Two out of seven billion are left and we’re both Chassidim? thinks Goldberg. I could just be going out of my mind; I could be sitting in an asylum right now, and my psychosis is so smart it’s invented a world where no psychologists exist to treat it. I’ll have to learn the textbooks myself. Would it allow me to identify and cure it within the world it itself has generated? If I’m smart enough to imagine all of this I’m probably smart enough to prevent my escape, which is discouraging, though not as bad as if it’s all real, in which case, what? Aliens? Oh, G-d…

“When is candle lighting?” asks Rosen, looking away from Goldberg, uncomfortable.

“Early,” says Goldberg, shaken from his uneasy thoughts by the most normal of questions. He has never been happier to hear the stressful question.

“Do you have Kiddush and food?”

Goldberg hesitates, but no, running home to eat alone is out of the question. “I’ll bring it. We can make the meal here.”

Rosen watches him go, and turns back to the ark’s curtain. He cannot fathom the way G-d chose to bring him back there, but it had been far too long. When he was Goldberg’s age he lived in Brooklyn, until everyone found out and it became unbearable, even dangerous, for him to walk the streets, to pray in that large shul. He is glad that no one is left, wherever they went; he’s glad that he can finally return. Thank G-d Goldberg is too young to recognize my face, he thinks. He erupts in low laughter. The pleasure of having that sacred place to himself is enough to make him dizzy, and he laughs until he is out of breath.

 

 

2. לכו נרננה

Goldberg welcomes Shabbos as if he’s sore. He wants to feel serenity or even good cheer as he sings L’cha Dodi but it’s like trying to light a match during the plague of darkness. So he watches Rosen instead. By silent agreement they sit ten rows apart, each in his long Shabbos coat, Rosen’s more worn and informed by a bit of belly. First the older man stares into the distance rather than his siddur, then slowly looks down and begins to recite the words with relish. It reminds Goldberg of the old Chassidim, before the war. They didn’t look like much, either, arriving from distant lands with muddy boots and shining faces. They were always misunderstood and mistreated until the Tzaddik would reprimand the villagers and explain the stranger’s great worth. Of course, he reflects, the war killed that world, as if Hitler’s evil was so great G-d couldn’t even bear to send heroes into the world anymore. Even on Tuesday, those true leaders left to the Jews were all born in the light as the day was dying, before Germany snuffed out the lamps. No, Rosen is no saint of the countryside; there is no use seeking redemption there, no matter how beautifully the man prays. He is as broken as anyone else.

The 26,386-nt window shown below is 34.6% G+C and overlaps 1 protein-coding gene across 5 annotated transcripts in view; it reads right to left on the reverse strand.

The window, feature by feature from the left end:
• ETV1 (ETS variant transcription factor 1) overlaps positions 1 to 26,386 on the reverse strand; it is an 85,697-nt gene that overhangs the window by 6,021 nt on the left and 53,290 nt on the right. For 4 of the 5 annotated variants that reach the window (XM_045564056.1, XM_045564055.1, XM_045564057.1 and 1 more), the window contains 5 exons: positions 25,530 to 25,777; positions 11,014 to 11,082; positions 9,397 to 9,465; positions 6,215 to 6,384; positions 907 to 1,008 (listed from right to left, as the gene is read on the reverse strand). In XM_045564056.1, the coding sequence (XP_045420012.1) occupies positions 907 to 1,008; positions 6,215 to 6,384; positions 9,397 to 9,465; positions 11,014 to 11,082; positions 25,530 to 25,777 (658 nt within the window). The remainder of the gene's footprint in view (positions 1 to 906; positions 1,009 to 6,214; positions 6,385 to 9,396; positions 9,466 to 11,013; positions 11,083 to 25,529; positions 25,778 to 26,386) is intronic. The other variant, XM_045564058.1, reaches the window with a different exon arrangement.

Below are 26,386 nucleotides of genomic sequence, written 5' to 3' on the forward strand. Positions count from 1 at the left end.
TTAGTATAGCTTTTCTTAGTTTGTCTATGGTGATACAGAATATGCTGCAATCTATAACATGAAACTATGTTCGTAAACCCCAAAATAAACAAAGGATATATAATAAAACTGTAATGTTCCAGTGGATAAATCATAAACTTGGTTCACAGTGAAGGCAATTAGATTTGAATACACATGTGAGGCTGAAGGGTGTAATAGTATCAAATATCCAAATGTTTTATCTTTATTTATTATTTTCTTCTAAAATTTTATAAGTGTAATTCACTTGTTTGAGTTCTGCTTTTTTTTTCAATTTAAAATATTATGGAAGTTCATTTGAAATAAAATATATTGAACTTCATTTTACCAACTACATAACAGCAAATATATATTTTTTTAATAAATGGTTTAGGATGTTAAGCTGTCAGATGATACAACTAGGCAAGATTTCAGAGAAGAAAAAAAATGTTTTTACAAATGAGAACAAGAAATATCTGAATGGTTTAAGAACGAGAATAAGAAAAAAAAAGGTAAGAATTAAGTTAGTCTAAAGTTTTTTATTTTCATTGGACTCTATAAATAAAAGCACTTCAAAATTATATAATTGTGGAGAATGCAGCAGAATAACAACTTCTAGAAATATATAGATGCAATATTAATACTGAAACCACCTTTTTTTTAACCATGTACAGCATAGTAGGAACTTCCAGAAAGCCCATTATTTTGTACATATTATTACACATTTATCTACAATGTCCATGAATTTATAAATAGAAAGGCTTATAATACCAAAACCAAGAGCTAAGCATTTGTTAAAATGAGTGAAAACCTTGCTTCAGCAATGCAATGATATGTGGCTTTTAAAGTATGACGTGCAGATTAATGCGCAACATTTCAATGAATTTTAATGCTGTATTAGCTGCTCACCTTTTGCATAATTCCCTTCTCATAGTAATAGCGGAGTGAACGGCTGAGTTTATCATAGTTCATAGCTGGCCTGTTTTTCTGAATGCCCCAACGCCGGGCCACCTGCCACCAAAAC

“מעביר יום ומביא לילה,” says Goldberg. “You pass the day and bring the night.” The familiar words have new meaning. He, as every Jew, struggled, and would do well remembering that G-d rules over the night as well as the day. This strange nightmare cannot exist outside of His will. Whatever reason we’ve been spared, it’s for a purpose. But why? Why me? Where did they go? He can’t bear to think about it anymore, and he focuses on the sound of his own voice saying the Shma.

Rosen feels like a child coming to his father’s arms. For the first time in years he prays not to bolster failing defenses but to attack, to cover ground. G-d is the only one who ever understood Rosen, but the Chassid always felt that his easy hatred of the world tainted his love of the Most High . If one loves one’s father because one all men despise one and one despises them in turn, does one truly love one’s father? But now, the delight! There are no other men, no one to loathe him or demand that he loathe himself, only he and his Beloved in the huge shul in Brooklyn, like on the half-remembered trips here in his childhood when he played under the benches and knew that his G-d created heaven and earth and cake and candy and would never let anything bad happen. Everything since those young days passed like a fevered dream, disappointment chasing disappointment, heartbreak after heartbreak. G-d started it, he often thought to himself. G-d let him down, but he remained faithful, never stopped searching. Pain followed pain, and Rosen trudged on until, one regret-soaked day when he was twenty-five, he rebelled, and everything shattered and collapsed. People got involved; he went into exile; he lived quietly down south. It was just a nightmare, the whole thing! He wants to smother G-d with kisses. Together, they welcome the Shabbos queen.